Like, say, the stereotype of the young married couple with children. This is a fun one. One moment we're hip young college students with the world at our fingertips, and the next we're trapped in the bonds of marriage with spit-up on our shirts and babies on our hips. Our peers who scoff at being married in their twenties turn up their chins and point and laugh because OH MY WORD, we are the group that has gone from cool to lame in a matter of a few years by taking the bait that marriage is the next natural step in life after college, and that kids are the natural step after that.
This choice has not only greatly limited our futures, but it has also rendered our intellects useless. We are suddenly lumped together as the ones who could have gone to grad school and had good careers, but instead chose to pledge commitment to our spouses in the boring bonds of marriage and then promptly reproduce to make up for the zing that fizzles after marriage grows stale. The worst of us actually choose to stay home with our offspring, foregoing the finer things in life by losing one income and spending the day up to our armpits in dirty diapers. And then our peers who do not understand our choices simply shake their heads and sigh. All that potential. Wasted.
I don't care how many times Oprah declares that being a Mom is the best job in the world (to keep her ratings up, perhaps?). We are still viewed as naive. Unintelligent. Ignorant.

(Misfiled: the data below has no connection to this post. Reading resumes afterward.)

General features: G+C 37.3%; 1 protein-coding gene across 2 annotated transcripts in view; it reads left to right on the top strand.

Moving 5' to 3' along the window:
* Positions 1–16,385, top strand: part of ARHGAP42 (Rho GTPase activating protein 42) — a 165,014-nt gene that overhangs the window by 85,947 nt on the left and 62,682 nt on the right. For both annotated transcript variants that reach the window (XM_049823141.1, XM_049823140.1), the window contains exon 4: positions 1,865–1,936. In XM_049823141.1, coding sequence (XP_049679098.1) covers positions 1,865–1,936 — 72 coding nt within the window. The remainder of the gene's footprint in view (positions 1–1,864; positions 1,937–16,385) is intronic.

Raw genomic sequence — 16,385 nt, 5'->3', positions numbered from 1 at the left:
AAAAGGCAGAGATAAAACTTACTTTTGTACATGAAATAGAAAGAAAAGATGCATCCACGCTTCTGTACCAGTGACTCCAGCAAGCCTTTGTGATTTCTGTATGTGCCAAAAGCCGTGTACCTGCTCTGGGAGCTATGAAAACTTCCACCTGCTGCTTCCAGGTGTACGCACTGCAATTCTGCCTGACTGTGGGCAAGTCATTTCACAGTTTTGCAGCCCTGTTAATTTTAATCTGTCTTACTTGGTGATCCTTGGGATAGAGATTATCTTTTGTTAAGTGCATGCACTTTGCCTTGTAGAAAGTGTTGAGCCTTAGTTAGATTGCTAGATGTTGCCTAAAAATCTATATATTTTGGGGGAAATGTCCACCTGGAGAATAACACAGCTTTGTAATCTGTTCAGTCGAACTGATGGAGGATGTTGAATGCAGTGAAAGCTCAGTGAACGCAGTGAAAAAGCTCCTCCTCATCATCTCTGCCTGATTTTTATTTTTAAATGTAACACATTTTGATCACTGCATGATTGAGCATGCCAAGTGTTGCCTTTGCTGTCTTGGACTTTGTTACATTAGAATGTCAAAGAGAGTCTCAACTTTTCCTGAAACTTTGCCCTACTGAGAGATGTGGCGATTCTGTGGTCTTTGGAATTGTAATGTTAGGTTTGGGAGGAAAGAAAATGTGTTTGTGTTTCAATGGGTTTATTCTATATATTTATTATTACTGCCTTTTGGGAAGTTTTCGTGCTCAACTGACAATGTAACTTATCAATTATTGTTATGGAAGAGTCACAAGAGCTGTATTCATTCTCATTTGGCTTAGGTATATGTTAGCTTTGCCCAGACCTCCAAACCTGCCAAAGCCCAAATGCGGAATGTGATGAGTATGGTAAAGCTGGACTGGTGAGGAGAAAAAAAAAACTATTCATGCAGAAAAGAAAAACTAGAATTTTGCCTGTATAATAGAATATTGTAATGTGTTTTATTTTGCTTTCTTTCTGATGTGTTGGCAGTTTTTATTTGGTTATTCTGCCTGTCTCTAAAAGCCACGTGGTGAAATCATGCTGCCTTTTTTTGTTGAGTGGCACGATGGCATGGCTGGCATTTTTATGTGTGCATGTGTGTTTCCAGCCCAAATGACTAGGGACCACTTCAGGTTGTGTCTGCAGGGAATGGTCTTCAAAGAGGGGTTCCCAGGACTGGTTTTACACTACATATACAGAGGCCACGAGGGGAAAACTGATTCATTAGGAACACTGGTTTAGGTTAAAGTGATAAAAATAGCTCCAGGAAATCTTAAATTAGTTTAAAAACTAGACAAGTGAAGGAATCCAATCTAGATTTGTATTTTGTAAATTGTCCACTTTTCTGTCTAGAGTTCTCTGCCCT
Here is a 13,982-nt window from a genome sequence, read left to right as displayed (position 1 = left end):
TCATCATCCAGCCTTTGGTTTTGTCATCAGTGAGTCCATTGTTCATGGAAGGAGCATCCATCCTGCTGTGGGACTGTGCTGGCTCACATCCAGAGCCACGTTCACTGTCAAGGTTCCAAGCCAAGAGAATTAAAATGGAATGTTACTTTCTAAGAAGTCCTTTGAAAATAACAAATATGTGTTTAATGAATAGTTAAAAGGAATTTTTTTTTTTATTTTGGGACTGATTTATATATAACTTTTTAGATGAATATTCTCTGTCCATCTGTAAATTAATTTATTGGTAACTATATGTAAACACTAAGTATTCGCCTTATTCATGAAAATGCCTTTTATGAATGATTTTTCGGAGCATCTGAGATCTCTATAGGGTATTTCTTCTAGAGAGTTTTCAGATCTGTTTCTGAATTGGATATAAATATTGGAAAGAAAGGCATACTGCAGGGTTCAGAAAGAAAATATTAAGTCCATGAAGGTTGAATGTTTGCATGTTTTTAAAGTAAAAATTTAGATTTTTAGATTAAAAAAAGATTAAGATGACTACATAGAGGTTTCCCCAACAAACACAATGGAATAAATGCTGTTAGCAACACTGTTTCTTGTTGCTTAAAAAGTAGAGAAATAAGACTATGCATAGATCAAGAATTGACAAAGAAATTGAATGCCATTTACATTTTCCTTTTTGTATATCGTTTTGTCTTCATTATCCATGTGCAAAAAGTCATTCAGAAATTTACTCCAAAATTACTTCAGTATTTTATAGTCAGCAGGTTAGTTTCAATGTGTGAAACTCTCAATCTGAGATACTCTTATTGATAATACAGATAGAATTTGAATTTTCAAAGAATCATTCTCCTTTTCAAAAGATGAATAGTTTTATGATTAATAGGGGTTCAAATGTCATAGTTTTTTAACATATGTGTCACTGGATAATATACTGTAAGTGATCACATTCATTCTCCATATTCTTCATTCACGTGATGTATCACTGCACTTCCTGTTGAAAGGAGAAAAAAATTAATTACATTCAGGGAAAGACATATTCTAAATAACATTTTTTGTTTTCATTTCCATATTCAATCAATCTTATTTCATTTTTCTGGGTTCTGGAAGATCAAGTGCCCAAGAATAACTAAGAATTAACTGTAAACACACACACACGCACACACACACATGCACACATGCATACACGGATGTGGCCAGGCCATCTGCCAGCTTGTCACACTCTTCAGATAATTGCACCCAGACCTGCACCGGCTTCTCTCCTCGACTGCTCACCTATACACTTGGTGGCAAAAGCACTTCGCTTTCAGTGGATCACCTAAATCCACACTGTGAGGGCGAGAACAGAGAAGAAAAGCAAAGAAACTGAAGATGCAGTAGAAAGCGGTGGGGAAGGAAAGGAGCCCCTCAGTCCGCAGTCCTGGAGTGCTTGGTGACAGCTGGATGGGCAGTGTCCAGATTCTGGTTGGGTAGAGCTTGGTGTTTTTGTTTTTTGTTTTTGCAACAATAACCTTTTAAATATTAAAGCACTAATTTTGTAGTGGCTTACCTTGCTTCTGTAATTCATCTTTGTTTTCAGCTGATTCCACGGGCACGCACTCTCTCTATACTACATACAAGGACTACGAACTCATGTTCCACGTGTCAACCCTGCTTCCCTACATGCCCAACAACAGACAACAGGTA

I would like to assert that perhaps these assumptions are a bit untrue. Becoming a wife did not strip me of my sex appeal. Just my single status. Birthing a child did not cause my IQ to drop. My boobs, perhaps, but not my IQ. If it is the challenges in life that cause us to become better people, then being a wife and a mom must catapult us to realms of greatness unknown. My husband brings out the absolute worst in me, no doubt. My frustration with him can cause my blood to heat to boiling. But the act of digging in my heels and fighting it out until it's right again takes work. Hard work. Work that pays off. And having two babies who cry and get hurt and push me to my limits at times might bring tears to my eyes, but I don't get to quit. I don't get to clock out at five. I figure out how to make it work, for all of us, and we push through until bedtime. And I'm on-call after that. I not only figure out how to survive, I figure out how to do parenting well. I figure out how to turn those moments into exceptional ones, where the joy is overflowing. And I end the day loving my husband.
I don't think that makes me a sucker.
I think that makes me strong.